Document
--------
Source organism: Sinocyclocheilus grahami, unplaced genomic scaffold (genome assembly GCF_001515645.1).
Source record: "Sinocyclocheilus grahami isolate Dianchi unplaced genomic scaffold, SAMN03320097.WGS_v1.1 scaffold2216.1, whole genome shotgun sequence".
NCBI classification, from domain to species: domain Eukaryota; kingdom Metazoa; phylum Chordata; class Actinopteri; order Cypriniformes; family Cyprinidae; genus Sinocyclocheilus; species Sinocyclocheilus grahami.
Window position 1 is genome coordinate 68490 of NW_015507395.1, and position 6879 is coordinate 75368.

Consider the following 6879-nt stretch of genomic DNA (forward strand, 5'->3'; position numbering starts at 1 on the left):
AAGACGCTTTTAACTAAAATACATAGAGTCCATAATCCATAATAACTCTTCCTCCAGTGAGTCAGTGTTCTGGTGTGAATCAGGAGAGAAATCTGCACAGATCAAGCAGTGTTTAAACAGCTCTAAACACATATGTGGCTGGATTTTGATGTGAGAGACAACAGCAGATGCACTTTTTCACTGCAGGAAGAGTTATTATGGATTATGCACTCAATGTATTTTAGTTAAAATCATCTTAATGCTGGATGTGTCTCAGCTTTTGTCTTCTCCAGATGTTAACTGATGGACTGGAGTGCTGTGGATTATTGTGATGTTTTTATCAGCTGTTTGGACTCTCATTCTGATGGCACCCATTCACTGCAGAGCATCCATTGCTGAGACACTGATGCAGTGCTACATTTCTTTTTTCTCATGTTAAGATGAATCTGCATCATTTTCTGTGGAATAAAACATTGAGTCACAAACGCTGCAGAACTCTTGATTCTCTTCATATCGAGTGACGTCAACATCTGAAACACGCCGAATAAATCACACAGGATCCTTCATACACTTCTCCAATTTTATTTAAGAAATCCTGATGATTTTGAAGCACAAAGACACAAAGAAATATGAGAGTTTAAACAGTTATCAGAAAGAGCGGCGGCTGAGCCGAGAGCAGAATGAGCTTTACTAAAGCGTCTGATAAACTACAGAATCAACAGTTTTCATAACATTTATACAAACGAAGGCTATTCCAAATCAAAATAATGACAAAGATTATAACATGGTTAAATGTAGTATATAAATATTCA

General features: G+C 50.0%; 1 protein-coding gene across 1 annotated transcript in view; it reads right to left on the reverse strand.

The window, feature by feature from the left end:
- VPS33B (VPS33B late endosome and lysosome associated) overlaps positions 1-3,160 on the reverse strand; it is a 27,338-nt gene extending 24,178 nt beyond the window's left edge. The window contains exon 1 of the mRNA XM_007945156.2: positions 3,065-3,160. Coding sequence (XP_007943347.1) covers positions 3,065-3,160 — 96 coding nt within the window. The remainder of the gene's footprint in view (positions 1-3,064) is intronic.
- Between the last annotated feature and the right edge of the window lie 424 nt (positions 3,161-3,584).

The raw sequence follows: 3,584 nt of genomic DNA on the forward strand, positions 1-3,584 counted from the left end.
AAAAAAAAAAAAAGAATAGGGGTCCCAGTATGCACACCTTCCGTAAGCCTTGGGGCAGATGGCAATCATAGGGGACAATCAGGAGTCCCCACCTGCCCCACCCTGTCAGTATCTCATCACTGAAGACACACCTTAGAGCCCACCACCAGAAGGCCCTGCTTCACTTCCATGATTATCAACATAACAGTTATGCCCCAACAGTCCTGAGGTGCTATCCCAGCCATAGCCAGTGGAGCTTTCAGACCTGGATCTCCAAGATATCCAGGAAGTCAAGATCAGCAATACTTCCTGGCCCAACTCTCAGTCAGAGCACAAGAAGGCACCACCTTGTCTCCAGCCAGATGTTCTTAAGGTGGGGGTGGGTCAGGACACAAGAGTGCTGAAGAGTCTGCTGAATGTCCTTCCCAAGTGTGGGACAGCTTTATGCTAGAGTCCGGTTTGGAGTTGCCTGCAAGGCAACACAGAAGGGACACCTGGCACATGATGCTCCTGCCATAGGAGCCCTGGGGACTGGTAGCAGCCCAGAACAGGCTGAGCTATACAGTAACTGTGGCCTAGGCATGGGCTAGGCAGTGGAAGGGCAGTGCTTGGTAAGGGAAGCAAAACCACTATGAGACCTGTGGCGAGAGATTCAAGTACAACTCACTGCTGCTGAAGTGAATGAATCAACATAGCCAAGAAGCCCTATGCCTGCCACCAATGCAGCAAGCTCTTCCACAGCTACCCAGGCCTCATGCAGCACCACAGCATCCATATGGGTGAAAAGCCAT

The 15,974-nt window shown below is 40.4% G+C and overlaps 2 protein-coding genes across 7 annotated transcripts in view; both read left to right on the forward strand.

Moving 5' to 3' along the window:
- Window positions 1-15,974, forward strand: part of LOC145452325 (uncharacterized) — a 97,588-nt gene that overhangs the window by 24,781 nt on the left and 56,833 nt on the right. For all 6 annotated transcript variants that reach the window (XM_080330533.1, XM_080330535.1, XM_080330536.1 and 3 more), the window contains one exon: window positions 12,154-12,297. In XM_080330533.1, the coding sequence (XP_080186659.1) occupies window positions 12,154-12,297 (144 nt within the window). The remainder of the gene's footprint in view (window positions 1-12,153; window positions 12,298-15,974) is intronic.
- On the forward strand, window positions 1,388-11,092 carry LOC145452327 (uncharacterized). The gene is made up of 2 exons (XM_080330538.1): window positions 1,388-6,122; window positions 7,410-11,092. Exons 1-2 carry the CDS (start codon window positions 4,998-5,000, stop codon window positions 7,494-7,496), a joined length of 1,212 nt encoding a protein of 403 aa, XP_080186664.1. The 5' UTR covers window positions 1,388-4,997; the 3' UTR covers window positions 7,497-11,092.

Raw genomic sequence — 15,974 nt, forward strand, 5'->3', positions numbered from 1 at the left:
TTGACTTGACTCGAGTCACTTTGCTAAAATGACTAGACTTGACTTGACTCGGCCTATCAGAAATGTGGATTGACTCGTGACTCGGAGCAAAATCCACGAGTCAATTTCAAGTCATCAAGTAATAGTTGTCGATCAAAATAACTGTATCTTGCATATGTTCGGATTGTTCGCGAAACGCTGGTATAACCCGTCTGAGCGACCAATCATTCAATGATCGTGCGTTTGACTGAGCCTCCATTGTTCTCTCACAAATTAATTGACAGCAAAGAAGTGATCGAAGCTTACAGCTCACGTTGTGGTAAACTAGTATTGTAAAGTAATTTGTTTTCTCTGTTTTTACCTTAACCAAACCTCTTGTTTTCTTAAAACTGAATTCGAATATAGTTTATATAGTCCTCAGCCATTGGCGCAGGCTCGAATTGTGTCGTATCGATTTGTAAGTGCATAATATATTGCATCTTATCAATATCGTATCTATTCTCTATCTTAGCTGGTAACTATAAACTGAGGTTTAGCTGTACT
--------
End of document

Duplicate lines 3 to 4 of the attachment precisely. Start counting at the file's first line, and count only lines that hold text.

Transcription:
NCBI classification, from domain to species: domain Eukaryota; kingdom Metazoa; phylum Chordata; class Actinopteri; order Cypriniformes; family Cyprinidae; genus Sinocyclocheilus; species Sinocyclocheilus grahami.
Window position 1 is genome coordinate 68490 of NW_015507395.1, and position 6879 is coordinate 75368.